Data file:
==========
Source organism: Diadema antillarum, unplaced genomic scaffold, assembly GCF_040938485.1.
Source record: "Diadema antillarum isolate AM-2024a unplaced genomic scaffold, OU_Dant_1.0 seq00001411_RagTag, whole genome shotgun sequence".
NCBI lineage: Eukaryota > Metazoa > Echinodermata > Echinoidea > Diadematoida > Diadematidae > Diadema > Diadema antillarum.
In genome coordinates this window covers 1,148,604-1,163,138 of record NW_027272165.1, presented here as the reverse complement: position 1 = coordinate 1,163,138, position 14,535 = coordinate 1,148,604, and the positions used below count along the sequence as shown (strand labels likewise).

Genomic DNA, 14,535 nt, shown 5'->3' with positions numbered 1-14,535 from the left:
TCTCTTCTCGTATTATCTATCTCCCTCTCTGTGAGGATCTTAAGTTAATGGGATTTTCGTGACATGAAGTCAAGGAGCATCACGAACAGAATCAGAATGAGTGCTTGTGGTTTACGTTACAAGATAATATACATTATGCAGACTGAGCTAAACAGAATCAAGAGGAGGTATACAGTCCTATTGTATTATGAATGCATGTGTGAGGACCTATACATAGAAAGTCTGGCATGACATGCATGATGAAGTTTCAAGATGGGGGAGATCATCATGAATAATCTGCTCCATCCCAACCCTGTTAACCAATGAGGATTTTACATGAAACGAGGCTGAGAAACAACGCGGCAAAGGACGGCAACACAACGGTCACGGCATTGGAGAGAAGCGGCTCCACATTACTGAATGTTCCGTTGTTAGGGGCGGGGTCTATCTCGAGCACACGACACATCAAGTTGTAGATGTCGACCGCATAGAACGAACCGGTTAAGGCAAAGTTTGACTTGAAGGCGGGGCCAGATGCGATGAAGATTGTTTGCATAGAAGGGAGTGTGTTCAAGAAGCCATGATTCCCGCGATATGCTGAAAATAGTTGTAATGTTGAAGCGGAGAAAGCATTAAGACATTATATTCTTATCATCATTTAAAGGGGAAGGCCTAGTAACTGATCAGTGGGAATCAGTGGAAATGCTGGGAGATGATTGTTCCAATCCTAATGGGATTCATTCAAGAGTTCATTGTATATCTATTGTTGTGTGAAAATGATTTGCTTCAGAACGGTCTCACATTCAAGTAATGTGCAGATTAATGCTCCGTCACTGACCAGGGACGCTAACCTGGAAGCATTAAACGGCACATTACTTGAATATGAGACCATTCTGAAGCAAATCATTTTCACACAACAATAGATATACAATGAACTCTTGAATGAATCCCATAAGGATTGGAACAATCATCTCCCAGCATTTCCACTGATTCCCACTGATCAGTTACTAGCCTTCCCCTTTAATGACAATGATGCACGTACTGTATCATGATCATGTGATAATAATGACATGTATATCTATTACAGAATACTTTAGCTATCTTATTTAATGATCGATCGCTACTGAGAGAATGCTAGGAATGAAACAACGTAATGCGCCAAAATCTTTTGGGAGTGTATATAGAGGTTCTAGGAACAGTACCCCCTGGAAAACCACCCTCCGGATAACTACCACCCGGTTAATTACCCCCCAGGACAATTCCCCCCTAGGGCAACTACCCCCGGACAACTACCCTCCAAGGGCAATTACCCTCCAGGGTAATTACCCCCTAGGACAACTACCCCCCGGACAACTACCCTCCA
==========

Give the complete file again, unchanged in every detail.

Source organism: Diadema antillarum, unplaced genomic scaffold, assembly GCF_040938485.1.
Source record: "Diadema antillarum isolate AM-2024a unplaced genomic scaffold, OU_Dant_1.0 seq00001411_RagTag, whole genome shotgun sequence".
NCBI lineage: Eukaryota > Metazoa > Echinodermata > Echinoidea > Diadematoida > Diadematidae > Diadema > Diadema antillarum.
In genome coordinates this window covers 1,148,604-1,163,138 of record NW_027272165.1, presented here as the reverse complement: position 1 = coordinate 1,163,138, position 14,535 = coordinate 1,148,604, and the positions used below count along the sequence as shown (strand labels likewise).

Genomic DNA, 14,535 nt, shown 5'->3' with positions numbered 1-14,535 from the left:
TCTCTTCTCGTATTATCTATCTCCCTCTCTGTGAGGATCTTAAGTTAATGGGATTTTCGTGACATGAAGTCAAGGAGCATCACGAACAGAATCAGAATGAGTGCTTGTGGTTTACGTTACAAGATAATATACATTATGCAGACTGAGCTAAACAGAATCAAGAGGAGGTATACAGTCCTATTGTATTATGAATGCATGTGTGAGGACCTATACATAGAAAGTCTGGCATGACATGCATGATGAAGTTTCAAGATGGGGGAGATCATCATGAATAATCTGCTCCATCCCAACCCTGTTAACCAATGAGGATTTTACATGAAACGAGGCTGAGAAACAACGCGGCAAAGGACGGCAACACAACGGTCACGGCATTGGAGAGAAGCGGCTCCACATTACTGAATGTTCCGTTGTTAGGGGCGGGGTCTATCTCGAGCACACGACACATCAAGTTGTAGATGTCGACCGCATAGAACGAACCGGTTAAGGCAAAGTTTGACTTGAAGGCGGGGCCAGATGCGATGAAGATTGTTTGCATAGAAGGGAGTGTGTTCAAGAAGCCATGATTCCCGCGATATGCTGAAAATAGTTGTAATGTTGAAGCGGAGAAAGCATTAAGACATTATATTCTTATCATCATTTAAAGGGGAAGGCCTAGTAACTGATCAGTGGGAATCAGTGGAAATGCTGGGAGATGATTGTTCCAATCCTAATGGGATTCATTCAAGAGTTCATTGTATATCTATTGTTGTGTGAAAATGATTTGCTTCAGAACGGTCTCACATTCAAGTAATGTGCAGATTAATGCTCCGTCACTGACCAGGGACGCTAACCTGGAAGCATTAAACGGCACATTACTTGAATATGAGACCATTCTGAAGCAAATCATTTTCACACAACAATAGATATACAATGAACTCTTGAATGAATCCCATAAGGATTGGAACAATCATCTCCCAGCATTTCCACTGATTCCCACTGATCAGTTACTAGCCTTCCCCTTTAATGACAATGATGCACGTACTGTATCATGATCATGTGATAATAATGACATGTATATCTATTACAGAATACTTTAGCTATCTTATTTAATGATCGATCGCTACTGAGAGAATGCTAGGAATGAAACAACGTAATGCGCCAAAATCTTTTGGGAGTGTATATAGAGGTTCTAGGAACAGTACCCCCTGGAAAACCACCCTCCGGATAACTACCACCCGGTTAATTACCCCCCAGGACAATTCCCCCCTAGGGCAACTACCCCCGGACAACTACCCTCCAAGGGCAATTACCCTCCAGGGTAATTACCCCCTAGGACAACTACCCCCCGGACAACTACCCTCCA